Be that as it may, when we look at all cities, not just the very dense ones, the health outlook gets more complicated.  In January of this year CityLab's Aria Bendix observed that health issues among urban dwellers correlate with economic status, in part because "predominantly poor and minority neighborhoods have  been stranded by disastrous urban planning decisions: large roads, major highways that cut through communities, and metro lines far away from working-class population that need them."

The implications of the study reach far and wide.  A paper, Global Report on Urban Health (, recently released in conjunction with the International Conference on Urban Health (, held in San Francisco, policy writers from the World Health Organization and UN-Habitat ( demonstrated that urban health issues are increasing-in part because cities are also growing.  Researchers estimated by 2050 half of the world's population will live in cities, of that number, "2 billion of those will be in slums."  Regardless, urban health problems is not just a symptom of growing populations.  The report explained:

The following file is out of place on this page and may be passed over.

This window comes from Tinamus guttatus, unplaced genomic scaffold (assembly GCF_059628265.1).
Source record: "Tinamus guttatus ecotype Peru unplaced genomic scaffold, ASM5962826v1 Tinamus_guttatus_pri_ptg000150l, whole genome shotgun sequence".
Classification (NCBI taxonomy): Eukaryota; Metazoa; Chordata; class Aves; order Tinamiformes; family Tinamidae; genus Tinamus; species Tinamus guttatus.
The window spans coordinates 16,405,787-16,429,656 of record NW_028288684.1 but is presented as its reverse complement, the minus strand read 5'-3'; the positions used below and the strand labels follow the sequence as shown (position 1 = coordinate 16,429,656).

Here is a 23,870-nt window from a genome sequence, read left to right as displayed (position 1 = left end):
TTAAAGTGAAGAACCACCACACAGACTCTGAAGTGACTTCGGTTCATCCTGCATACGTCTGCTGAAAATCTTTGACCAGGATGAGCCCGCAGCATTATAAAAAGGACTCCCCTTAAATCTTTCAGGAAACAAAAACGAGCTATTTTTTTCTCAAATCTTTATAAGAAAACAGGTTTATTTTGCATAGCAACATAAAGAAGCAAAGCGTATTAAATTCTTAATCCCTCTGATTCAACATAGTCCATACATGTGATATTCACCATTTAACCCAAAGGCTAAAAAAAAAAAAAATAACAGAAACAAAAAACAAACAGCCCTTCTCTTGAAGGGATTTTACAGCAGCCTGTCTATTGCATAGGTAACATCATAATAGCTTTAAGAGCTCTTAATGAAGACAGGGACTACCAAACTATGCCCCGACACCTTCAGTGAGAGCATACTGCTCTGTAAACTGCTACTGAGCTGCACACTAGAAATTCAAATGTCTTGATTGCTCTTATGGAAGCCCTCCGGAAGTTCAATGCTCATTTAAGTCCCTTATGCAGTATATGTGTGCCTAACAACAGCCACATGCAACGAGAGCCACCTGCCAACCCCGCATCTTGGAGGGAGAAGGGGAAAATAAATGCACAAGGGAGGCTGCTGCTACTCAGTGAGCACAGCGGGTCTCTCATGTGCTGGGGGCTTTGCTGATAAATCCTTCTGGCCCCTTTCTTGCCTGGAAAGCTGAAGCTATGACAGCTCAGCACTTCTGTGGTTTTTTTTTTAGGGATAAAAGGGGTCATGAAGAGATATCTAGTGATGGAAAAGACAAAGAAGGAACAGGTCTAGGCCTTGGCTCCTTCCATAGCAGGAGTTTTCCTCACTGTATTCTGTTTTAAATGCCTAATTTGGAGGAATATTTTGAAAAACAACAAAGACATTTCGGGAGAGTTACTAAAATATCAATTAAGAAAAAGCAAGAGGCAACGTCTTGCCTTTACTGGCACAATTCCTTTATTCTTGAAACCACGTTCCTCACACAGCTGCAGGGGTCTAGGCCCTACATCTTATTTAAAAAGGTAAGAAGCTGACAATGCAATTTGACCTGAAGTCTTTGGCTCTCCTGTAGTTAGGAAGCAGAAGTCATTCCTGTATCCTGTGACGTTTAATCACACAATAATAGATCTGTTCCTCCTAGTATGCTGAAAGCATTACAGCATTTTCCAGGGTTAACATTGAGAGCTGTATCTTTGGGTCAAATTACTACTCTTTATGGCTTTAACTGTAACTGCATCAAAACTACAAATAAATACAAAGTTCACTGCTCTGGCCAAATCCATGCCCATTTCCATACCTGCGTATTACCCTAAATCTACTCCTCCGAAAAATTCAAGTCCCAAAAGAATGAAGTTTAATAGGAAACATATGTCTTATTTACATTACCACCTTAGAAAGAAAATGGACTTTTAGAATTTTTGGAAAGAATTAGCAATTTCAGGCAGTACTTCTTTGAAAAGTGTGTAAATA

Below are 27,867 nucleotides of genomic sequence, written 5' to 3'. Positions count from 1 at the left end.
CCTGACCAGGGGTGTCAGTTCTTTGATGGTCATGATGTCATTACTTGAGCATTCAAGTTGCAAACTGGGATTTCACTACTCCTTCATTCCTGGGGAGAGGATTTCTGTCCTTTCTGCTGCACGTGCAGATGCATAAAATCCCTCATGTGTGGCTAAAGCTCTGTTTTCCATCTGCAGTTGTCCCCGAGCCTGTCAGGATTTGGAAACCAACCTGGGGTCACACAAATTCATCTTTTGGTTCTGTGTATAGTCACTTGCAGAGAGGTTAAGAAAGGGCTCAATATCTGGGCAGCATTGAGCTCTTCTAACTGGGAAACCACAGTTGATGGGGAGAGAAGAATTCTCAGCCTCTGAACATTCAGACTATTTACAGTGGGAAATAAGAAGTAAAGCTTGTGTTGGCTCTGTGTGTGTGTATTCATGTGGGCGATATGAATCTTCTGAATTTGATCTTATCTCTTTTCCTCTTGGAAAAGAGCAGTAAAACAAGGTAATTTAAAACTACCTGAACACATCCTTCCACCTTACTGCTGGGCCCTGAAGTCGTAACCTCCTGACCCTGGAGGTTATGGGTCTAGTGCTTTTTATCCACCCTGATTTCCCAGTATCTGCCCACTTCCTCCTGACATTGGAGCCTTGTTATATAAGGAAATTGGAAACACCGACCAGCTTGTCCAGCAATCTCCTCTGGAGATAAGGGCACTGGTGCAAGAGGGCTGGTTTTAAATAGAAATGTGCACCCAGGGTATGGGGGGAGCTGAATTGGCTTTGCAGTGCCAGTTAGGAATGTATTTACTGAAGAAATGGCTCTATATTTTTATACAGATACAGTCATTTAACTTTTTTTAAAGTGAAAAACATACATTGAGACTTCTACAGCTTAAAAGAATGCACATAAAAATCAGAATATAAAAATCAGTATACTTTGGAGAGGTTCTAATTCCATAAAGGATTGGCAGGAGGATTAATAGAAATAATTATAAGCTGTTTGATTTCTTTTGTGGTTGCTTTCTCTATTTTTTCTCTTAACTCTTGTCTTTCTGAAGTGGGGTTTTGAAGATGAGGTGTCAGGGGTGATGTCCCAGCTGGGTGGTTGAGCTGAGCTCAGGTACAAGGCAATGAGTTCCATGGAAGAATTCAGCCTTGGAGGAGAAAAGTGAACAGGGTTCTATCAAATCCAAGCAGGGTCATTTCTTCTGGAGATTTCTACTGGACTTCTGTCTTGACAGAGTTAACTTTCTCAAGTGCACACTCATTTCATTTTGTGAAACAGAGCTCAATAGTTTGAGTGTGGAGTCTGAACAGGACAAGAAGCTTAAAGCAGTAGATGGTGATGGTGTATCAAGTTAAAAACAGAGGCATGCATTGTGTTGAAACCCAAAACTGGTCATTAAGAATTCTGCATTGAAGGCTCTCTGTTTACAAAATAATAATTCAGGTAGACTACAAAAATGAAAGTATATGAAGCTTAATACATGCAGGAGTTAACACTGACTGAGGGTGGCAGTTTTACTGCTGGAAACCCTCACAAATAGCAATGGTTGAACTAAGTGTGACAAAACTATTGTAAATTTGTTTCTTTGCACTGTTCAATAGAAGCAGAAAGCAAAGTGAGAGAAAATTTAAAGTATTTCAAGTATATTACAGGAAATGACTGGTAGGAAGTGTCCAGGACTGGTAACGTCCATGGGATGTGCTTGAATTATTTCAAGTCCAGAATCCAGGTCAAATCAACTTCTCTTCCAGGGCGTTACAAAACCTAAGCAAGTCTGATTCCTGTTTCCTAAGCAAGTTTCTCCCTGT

[I]t is important to underscore how cities contribute to health-harming behavior.  Poor transportation and an over-reliance on motorized transport have resulted in people spending longer periods of time commuting, the availability of affordable healthy food is restricted by poor urban planning polices and longer working and commuting hours, [and this,] coupled with increased female participation in the workforce, has contributed to dietary changes in favour of convenience food.  The interaction of these factors is reflected in the rising rates of overweight and obesity, particularly in urban areas and, increasingly, for the urban poor.  (

"Trends in prevalence of overweight and obesity
among urban women by country."